Polish Expressions That Improve Your Cross-Cultural Communication

Three men in casual clothing are laughing together with a setting sun in the background

Idioms and expressions often reflect a country’s unique culture, and Poland is no exception. In May we wrote the blog post How to Speak Like a Local: Polish Slang. Now you can add these phrases to better your cross-cultural communication while living in Poland.

A good starting place is the versatile term “ojej” or “ojejku,” which locals use to express emotions from joy to panic. You can exclaim “ojej” if you receive an unexpected raise at work, or if you walk outside and realize your car was stolen. 

When offering friends encouragement you can say, “jak nie jak tak!” The exact translation is “how not when yes.” While it sounds clunky in English, it means "Of course you’re going to accomplish your goal. You’re so capable!"

Like many languages, Polish has many idioms that center around food. If someone is overpromising something, they’re “gruszki na wierzbie” or promising “pears on a willow.” A person who runs away from a situation in a hurry can be described as “uciekać gdzie pieprz rośnie,” meaning “running where the pepper grows.”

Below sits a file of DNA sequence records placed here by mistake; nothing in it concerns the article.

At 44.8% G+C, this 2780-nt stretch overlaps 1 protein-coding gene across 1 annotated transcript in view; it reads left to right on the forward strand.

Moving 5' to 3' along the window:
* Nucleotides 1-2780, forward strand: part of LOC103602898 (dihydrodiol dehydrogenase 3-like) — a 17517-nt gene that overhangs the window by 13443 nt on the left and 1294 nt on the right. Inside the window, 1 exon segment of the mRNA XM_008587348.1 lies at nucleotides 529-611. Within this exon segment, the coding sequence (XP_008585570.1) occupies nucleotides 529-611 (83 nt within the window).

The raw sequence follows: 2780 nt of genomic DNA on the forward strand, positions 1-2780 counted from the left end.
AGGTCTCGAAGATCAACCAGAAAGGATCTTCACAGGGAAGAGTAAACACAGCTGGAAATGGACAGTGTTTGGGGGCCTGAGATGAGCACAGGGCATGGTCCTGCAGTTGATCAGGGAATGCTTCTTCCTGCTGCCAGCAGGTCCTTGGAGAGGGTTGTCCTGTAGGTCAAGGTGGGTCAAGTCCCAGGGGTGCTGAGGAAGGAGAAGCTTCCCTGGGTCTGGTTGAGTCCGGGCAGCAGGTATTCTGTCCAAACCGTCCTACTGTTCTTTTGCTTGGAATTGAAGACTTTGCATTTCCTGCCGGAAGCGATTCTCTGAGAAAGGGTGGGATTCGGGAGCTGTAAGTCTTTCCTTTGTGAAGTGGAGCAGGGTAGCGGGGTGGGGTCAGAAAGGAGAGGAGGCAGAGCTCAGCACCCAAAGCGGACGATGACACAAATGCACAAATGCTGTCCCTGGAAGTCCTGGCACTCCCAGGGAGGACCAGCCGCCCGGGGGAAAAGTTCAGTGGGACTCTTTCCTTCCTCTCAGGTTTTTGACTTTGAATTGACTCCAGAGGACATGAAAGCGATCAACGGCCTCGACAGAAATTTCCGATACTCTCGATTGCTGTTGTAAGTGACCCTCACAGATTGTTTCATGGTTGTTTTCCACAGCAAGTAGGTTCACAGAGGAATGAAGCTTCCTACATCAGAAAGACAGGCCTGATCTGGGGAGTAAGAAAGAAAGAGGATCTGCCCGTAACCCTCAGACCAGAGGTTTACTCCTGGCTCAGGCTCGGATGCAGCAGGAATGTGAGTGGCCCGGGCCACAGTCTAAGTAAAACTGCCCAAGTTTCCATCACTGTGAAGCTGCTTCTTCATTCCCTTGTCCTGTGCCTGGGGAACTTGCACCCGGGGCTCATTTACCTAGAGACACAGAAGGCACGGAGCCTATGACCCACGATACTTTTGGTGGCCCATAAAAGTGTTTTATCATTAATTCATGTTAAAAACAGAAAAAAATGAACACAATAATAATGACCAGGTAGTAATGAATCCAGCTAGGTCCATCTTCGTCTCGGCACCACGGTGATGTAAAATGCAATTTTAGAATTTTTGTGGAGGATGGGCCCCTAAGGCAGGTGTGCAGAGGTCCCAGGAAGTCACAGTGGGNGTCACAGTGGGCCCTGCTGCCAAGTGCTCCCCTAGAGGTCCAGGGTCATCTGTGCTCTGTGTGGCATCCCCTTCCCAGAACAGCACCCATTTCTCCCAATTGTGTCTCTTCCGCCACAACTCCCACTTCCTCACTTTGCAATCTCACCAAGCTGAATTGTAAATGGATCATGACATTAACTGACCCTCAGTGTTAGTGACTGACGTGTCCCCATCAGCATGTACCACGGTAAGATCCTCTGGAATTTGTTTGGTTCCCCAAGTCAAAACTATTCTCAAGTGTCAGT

In Poland, you don’t say someone is daydreaming, you say they are “thinking of blue almonds” or “myśleć o niebieskich migdałach.” If you happen to meet someone who acts like a know it all, you might say they “pozjadać wszystkie rozumy” or ate all wits.”

There are a few popular expressions that include “no.” “No co ty,” can be mean “Don’t exaggerate,” or if you’re been sarcastic, “Are you crazy?”

“No nie,” is the equivalent of “Oh no!” When used in the phrase “no nie wiem,” it means “I don’t know.”

“No ba,” translates to “indeed,” but it is used more casually to say “duh” to something obvious.

Learn More:
10 Ultra Meaningful Polish Expressions 
20 of the Funniest Polish Phrases